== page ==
Juliah Oparah (2014), a scholar and one of Angela Davis’s comrades, tells us that we have to materially help and engage with activists and insurgents, and not just build ourselves careers on the back of those who puts their bodies at risk. The spectacle of violence and conflict is another kind of exoticism. Let’s take the example of Alain Bertho (2009) , a French sociologist who studies riots around the world through the internet, from the comfort of his office. That fascination for the end of the world and riots, that other called “réalisme catastrophile”, has risen up with the augmentation of discontent and uprisings in the 90s, in reaction with the increase of neoliberal policies. Are we voyeurs? Which side are we on? Are we going to be taking part in the action or are we just going to write about it? Riots do convey a message though with their symbolism, but they are not performances, they are an appeal.

Then yes, academics have a specific role and there is a value to the production of knowledge, and this takes time and care. But in the end, who are we benefitting? Who are we useful to? Who are we relating to? My intent here is not to make a call for a programmatic activist anthropology. I do suggest that scholars will have to put their hands in the dirt, and not just when and how they choose it, with carefully framed relations inscribed in their research design. The field is never ending, there are no boundaries in reality. Both what we consider “going on the field” and our “day to day” life informs and shapes the way we understand reality and what’s out there. And we will probably be more useful in our own communities if we decide to take an active role in it. That requires going out there, meeting people, making friends, entering in difficult social processes and sometimes making mistakes, but this is what we would do in the field anyway. That’s fascinating, because I am part of two communities that are constantly worried about being “outside of the world” and to be invisible to the ‘common mortals’. When did you ever stop being a common mortal? There is a movement of back and forth between theory and practice and theory is not always symbolic violence, when it is embodied it can be emancipatory. That means making time for this, because it is an impossible task if we stay in the “budget-time” (Bourdieu, 1984) structure defined for young graduate scholar and students. This time can be liberated by striking, but on a day to day basis, it could also be obtained by “slowing down” or even by leaving academia. However, we don’t need super-activists: those people are often more damageable than helpful because it doesn’t contribute to the creation of inclusive spaces. While struggling against capitalism and its effects, we should also try to deconstruct the capitalist socialization that forces us to be always more performant selves.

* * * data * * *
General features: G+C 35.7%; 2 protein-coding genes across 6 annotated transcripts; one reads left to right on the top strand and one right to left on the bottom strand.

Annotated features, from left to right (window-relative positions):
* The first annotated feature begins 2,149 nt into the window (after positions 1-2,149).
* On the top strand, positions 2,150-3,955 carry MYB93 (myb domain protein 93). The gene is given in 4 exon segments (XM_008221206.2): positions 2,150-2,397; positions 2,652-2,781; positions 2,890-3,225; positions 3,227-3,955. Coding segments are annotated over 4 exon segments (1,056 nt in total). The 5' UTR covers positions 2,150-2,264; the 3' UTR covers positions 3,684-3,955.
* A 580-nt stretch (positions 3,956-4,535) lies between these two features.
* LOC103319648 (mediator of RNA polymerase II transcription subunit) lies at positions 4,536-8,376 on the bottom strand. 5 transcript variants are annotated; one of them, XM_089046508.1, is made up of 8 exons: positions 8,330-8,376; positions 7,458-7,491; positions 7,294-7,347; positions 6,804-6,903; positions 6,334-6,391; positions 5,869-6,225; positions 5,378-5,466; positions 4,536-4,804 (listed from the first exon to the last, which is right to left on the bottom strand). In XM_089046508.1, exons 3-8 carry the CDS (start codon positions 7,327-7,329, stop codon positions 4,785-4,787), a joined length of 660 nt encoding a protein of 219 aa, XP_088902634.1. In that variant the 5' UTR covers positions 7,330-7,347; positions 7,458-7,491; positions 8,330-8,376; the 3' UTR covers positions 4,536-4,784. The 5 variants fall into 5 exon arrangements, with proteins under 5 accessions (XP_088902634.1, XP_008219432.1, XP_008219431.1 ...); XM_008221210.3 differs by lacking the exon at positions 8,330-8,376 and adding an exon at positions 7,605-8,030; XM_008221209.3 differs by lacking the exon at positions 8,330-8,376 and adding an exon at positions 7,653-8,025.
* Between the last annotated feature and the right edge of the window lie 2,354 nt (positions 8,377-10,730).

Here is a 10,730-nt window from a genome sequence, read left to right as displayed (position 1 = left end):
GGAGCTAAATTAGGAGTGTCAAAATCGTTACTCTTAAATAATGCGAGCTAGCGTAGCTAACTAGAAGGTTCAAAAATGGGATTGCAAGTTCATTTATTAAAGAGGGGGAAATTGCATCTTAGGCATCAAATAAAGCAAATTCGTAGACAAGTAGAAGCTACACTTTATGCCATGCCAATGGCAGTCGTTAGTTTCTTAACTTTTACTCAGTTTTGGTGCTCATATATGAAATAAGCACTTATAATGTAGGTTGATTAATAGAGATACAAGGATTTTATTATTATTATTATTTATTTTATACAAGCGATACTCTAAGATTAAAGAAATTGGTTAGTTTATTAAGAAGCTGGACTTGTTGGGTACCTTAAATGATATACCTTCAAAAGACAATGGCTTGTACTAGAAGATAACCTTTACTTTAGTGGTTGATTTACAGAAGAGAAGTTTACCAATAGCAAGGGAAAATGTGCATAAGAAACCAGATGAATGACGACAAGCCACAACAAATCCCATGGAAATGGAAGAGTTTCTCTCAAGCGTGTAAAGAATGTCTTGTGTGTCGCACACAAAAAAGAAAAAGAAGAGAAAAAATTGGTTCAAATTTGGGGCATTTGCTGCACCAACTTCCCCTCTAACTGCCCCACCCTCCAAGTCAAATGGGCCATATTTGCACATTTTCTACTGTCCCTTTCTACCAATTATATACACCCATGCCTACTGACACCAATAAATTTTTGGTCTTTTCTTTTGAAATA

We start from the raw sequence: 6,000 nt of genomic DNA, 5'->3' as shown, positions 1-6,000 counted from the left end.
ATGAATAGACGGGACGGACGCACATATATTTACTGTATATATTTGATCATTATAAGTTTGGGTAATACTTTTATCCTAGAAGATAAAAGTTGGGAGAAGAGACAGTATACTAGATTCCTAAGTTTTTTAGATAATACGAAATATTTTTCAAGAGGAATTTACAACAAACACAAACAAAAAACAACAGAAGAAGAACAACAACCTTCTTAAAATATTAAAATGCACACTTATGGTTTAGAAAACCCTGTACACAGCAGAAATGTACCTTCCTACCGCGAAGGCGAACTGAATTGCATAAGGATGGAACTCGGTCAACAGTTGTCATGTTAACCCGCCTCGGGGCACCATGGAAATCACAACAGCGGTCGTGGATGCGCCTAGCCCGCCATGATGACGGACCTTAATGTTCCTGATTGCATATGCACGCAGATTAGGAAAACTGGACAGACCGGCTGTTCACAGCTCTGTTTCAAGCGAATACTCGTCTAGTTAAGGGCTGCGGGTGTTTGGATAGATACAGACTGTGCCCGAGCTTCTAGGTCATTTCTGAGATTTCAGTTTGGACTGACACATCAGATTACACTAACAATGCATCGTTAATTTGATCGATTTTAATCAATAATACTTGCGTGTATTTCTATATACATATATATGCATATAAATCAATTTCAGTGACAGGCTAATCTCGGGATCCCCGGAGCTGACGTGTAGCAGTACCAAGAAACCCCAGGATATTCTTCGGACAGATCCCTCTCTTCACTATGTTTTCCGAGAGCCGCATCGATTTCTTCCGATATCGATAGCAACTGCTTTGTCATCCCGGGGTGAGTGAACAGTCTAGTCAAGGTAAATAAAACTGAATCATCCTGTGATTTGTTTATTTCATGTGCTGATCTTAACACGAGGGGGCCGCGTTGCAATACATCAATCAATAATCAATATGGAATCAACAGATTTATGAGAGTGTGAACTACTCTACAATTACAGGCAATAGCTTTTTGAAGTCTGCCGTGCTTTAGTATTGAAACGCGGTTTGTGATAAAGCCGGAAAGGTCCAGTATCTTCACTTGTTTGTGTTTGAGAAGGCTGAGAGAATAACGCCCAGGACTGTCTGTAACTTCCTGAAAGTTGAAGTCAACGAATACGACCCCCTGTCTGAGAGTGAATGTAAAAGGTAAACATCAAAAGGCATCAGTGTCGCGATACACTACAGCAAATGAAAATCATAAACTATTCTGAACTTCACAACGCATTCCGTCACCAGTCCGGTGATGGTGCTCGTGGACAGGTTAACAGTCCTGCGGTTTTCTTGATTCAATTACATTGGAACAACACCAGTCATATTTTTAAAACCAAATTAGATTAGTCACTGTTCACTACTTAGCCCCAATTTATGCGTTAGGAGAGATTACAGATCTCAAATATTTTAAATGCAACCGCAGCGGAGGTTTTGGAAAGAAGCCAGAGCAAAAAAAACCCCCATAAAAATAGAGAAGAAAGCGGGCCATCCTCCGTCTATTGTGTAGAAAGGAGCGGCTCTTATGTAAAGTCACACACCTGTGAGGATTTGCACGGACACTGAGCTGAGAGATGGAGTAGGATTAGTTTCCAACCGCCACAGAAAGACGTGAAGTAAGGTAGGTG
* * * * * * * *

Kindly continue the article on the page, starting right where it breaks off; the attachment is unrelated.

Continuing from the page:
Conclusion: What can we hope for? Why are we doing this?

Povinelli (2011) says that hope is dangerous, and instead of hoping for a better future, we should get into the material world, with care, and try to do something. This is not something that can be thought, it is something that has to be lived. Strikes are not always easy, nor fun. They can be pretty dangerous: there are physical, affective and legal consequences. However, there are those small moments where you understand that you are not just a ‘ressource’ or a number, and that when joining with others, you can have a real political power. Whether it’s when you spend hours deciding on a motion in a general assembly and that you make it happen by picketing the classes so that you can go to a demonstration, or when you successfully unarrest-bizarre- a comrade at a demo… You leave the discursive realm of ideas and you realize that collectively you have an impact in the material world. This experience is life-changing, and I invite you to take part in this process in the weeks to come.

For more infos:

– written by MT.


Bertho, A. (2009). Le temps des émeutes. Montrouge: Bayard.
Boltanski, L., & Chiapello, E. (1999). Le nouvel esprit du capitalisme. Paris: Gallimard.
Federici, S. (2011). Feminism and the Politics of the Commons. na. Retrieved from
Harvey, D. (2010). A companion to Marx’s Capital (Vol. 1). Verso Books.
Pierre Bourdieu. (1984). Homo Academicus. Paris: Éditions de Minuit.
Piotte, J.-M. (1977). Un syndicalisme de combat. Montréal: Editions A. St-Martin.
Piya Chatterjee, S. M. (Ed.). (2014). The Imperial University: Academic Repression and Scholarly Dissent. Minneapolis: University of Minnesota Press.
Povinelli, E. A. (2011). Economies of abandonment: social belonging and endurance in late liberalism. Duke University Press Durham, NC.
Rouillard, J. (2004). Le Syndicalisme Québécois. Montréal: Les Éditions du Boréal.
Wolf, E. R., & Silverman, S. (2001). Pathways of power building an anthropology of the modern world. Berkeley: University of California Press. Retrieved from